April 2, 2021 3:42:16 pm
Nobody knows who Budhu Ostagar was, but the man was clearly somebody prominent in Calcutta’s history to have a street named after him.
To find Budhu Ostagar Lane, also spelled ‘Buddhu Ostagar Lane’, a stone’s throw from Sealdah railway station, one must search inside the labyrinthine bylanes of the Baithakkhana neighbourhood in central Kolkata, turning off Google Maps and instead, asking locals for directions.
Approximately 300 meters in length, it takes not more than four minutes to get from one end of this lane to the other. Like purono Kolkata’s many bylanes, Budhu Ostagar Lane too is so narrow that two people standing beside each other with their arms outstretched would easily touch the walls on both sides.
The results of modern construction slowly swallowing Kolkata seem to have only brushed past this lane, leaving most of its old buildings untouched. Slatted windows, wooden panes, and narrow rowaks are still visible in most homes here, built in the tropical colonial style, now becoming a rare sight in this rapidly developing city.
Many of Kolkata’s older neighbourhoods and streets are named after the communities and the occupation of people who lived there and this lane may have been similarly named. The West Bengal Commission for Backward Classes lists the Ostagars as a ‘backward class’ in the state and mentions that the community’s traditional occupation has been “tailoring in its different forms and standards”.
“The Ostagar is a small entrepreneur whose superior skill in cutting clothes earns him the sobriquet of Ostagar,” says an undated report by the Commission.
There were no records immediately available that indicate when this neighbourhood came to be associated with the Ostagar community, but it is possible that most tailors here ran their own independent small businesses. One of the first large-scale tailoring enterprises in the city, Ranken & Co., was first established in 1771, very different from the operations that were being run by locals in the city, and catered primarily to the British and others who could afford it.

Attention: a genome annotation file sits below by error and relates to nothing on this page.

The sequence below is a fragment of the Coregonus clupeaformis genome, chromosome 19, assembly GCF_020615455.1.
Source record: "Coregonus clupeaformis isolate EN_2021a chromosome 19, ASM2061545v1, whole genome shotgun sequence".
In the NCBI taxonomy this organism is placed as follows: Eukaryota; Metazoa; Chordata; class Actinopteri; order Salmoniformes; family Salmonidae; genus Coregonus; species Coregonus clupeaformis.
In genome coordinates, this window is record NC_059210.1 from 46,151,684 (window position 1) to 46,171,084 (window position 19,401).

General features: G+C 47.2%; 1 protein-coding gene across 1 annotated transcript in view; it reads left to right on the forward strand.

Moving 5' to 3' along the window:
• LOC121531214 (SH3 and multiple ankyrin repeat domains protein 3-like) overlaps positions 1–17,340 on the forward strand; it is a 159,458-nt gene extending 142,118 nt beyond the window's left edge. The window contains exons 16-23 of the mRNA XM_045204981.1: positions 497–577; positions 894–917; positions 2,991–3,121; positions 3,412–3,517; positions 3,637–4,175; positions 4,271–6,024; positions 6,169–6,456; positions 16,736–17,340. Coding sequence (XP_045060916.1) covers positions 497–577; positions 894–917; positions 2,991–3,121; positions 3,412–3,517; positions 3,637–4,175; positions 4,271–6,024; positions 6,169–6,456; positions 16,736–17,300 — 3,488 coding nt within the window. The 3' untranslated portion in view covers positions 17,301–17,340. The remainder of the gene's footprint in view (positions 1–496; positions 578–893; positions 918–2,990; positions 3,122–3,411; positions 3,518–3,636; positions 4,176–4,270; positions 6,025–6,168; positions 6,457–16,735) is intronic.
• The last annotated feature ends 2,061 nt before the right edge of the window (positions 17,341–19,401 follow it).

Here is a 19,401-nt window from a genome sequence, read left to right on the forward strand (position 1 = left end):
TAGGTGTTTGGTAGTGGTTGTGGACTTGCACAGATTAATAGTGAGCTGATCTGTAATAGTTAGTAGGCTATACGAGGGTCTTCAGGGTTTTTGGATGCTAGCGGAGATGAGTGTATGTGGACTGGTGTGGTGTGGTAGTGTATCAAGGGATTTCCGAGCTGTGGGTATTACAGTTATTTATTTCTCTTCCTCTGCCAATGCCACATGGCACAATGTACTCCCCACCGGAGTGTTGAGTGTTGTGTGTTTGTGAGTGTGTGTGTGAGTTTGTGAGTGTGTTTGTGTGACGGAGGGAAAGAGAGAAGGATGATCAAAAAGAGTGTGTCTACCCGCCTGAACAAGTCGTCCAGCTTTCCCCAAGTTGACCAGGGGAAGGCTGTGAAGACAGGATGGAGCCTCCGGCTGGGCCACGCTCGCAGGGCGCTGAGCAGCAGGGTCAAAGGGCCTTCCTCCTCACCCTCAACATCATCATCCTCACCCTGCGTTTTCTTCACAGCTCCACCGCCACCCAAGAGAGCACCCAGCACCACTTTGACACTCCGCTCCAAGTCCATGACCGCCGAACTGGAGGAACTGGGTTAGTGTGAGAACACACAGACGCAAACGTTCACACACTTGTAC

A look through older maps of Calcutta indicate that narrow bylanes with similar names were dotted in small clusters in other parts of the city; Miajan Ostagar Lane Kolkata, Rahim Ostagar Lane, Sariatulla Ostagar’s Lane, Gulu Ostagar Lane, for example. Given their indispensable work, these street names suggest that the Ostagar communities were spread across the city in various neighbourhoods till gentrification changed their characteristics and demographics.
The tailors of Budhu Ostagar Lane have left the neighbourhood and nobody there knows who the man who gave the bylane its name was. Budhu Ostagar may have been a prominent tailor or member of his community or perhaps someone who had found patronage among the city’s wealthy and distinguished who petitioned for the city’s administration to recognise Ostagar’s work by honouring him this way.
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